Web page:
High Wattage Gas Generater?

Discussion in 'The Projects Forum' started by Monster_Magnet, Jan 18, 2009.

  1. Monster_Magnet

    Thread Starter New Member

    Jan 16, 2009
    I have been doing quite a bit of research and have yet to find out how a gas generater outputs 10kWatts-15KWatts @ 220VAC and 120VAC. Ive found numerous schematics on building a 12VDC to 120VAC or 220VAC inverters but they all range from 300Watts to 1000Watts. Its stated many times that the 12V battery will explode if the wattage is increased any further.

    My goal was to mount a 10hp-11hp horizontal shaft motor to a base structure and install a pulley to run a 65Amp internally regulated alternater. The alternater would then connect to a battery, and the inverter to supply 120VAC and 220VAC to the face where I planned on mounting the controls(Switches) and recepticles(Plugs).

    If someone could explain how such a high wattage can be acheived without sacrificing the required voltages and amps to run delecate equipment I would be in your debt. This is a project Im researching as a possible senior project and was hoping to build it big enough to run a welder/plasma cutter that runs on 220VAC @ 23Amps or a small house in case of emergencies.
  2. mik3

    Senior Member

    Feb 4, 2008
    A car battery is 12V, if you draw 1000W from it the current will be 1000/12=83 Amps. A car battery will explode due to overheat if it supplies continuously such an amount of current. Also, it will drain in less than 1 hour.
    You say you want to drive a 10hp motor which is about 7500W. if you use a truck battery which is 24V then the current it needs to supply will be 7500/24=312Amps. This level of current will cause problems again. You can wire many of them in parallel (which is not a very good idea) to share this current or you can combine them in series-parallel combination to increase the voltage to 48V and reduce the current. However, this will increase the cost, maintenance, weight and so on.
  3. SgtWookie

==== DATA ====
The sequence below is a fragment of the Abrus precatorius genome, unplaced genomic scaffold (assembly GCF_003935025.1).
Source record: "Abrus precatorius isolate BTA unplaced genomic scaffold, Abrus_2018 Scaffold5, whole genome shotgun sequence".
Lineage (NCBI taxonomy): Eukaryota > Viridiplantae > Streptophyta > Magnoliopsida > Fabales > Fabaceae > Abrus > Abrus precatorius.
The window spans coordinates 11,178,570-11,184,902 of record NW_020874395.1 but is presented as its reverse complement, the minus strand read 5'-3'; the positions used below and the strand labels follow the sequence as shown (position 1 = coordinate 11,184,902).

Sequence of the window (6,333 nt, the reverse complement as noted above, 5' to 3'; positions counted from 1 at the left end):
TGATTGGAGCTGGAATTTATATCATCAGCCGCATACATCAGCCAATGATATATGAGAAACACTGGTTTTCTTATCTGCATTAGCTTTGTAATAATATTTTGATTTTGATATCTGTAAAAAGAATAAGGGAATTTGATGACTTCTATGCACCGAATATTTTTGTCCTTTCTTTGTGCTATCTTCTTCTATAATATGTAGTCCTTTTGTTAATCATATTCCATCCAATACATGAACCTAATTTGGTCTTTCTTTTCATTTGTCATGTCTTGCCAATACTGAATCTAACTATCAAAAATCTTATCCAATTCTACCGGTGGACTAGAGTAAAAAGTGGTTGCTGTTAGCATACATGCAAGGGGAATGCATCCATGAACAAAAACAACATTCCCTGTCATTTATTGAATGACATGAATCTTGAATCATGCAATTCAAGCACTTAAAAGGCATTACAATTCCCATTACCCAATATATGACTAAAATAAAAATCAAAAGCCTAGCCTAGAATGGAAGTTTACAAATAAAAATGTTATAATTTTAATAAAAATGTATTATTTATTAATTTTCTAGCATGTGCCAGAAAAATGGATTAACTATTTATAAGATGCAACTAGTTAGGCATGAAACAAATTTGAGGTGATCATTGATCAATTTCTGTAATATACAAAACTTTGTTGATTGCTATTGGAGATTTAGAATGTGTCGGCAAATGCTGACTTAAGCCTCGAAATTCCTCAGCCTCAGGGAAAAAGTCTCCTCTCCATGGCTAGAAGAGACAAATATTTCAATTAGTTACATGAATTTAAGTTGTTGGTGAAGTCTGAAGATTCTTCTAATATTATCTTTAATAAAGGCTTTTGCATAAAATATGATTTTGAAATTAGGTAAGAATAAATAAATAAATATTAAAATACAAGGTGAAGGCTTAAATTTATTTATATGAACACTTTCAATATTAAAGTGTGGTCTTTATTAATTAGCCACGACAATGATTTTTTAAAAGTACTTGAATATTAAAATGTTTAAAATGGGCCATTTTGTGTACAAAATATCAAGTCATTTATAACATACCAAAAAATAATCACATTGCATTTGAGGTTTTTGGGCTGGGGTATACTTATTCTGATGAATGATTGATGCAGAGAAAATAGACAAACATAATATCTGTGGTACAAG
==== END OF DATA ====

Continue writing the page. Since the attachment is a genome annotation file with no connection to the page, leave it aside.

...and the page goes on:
Jul 17, 2007
    Let's say that your alternator will output 14v @ 65A, for 910 Watts.
    If your alternator has no other load besides an inverter that's 82% efficient (about the going rate nowadays) then you have:
    910 Watts * 82% = 746.2 Watts to play with.
    At 120VAC, that's 6.218A.
    At 240VAC, that's 3.109A.
  4. thingmaker3

    Retired Moderator

    May 16, 2005
    Multiply the output voltage of your alternator by 65 to determine power output.

    Have you considered using a bank of batteries instead of a single battery?
  5. beenthere

    Retired Moderator

    Apr 20, 2004
    An IC powered generator turns a shaft that moves a coil wound armature inside the field coils. A controlled current if fed into the armature through slip rings and carbon brushes so as to maintain a constant voltage output over a wide range of output current draw.

    The field coil is center tapped. From the tap to either end will be 120 VAC, and end-to-end give the 240 VAC out.

    That might seem to be more direct than rectifying the output and running an electrically noisy (and lossy) old inverter.
  6. kubeek

    AAC Fanatic!

    Sep 20, 2005
    In my work, we use many online UPSs, I guess about 70kW each. They use stacks of 12V batteries in series, to generate 400V. This then is switched to produce 230Vac and feed the computers. This still is cca 175A when we run off batteries, but the system is only capable of cca 10 minutes of work before the batteries are empty.
    For continuous use, I think you could need about the same amount of batteries for the 7.5kW.

    Anyway why do you need the inverter?
    And what is the gas generator, and what role it has here?
  7. Monster_Magnet

    Thread Starter New Member

    Jan 16, 2009
    Thanks for the ideas. What if I used a squirrel cage motor from a washer or dryer to produce the AC voltage instead of a alternator?
    Would something like this be more appropriate? If it would work how can I increase the wattage?
    Im not even sure if Im on the right track right now, any better ideas? Im still a newbie with practically no experience other then labs and might need some extra explaining on the theory of operation so I can grasp the concept in its entirety. Thanks for the trouble.
  8. mik3

    Senior Member

    Feb 4, 2008
    I don't like the idea of the induction motor as a generator because to keep the output voltage constant when the load varies you have to change its speed and thus changing the frequency of the supply voltage. In this way you may destroy some appliances. It is better to use a synchronous motor where you can regulate the output voltage by only changing the DC voltage applied to the rotor and without the need to vary the speed.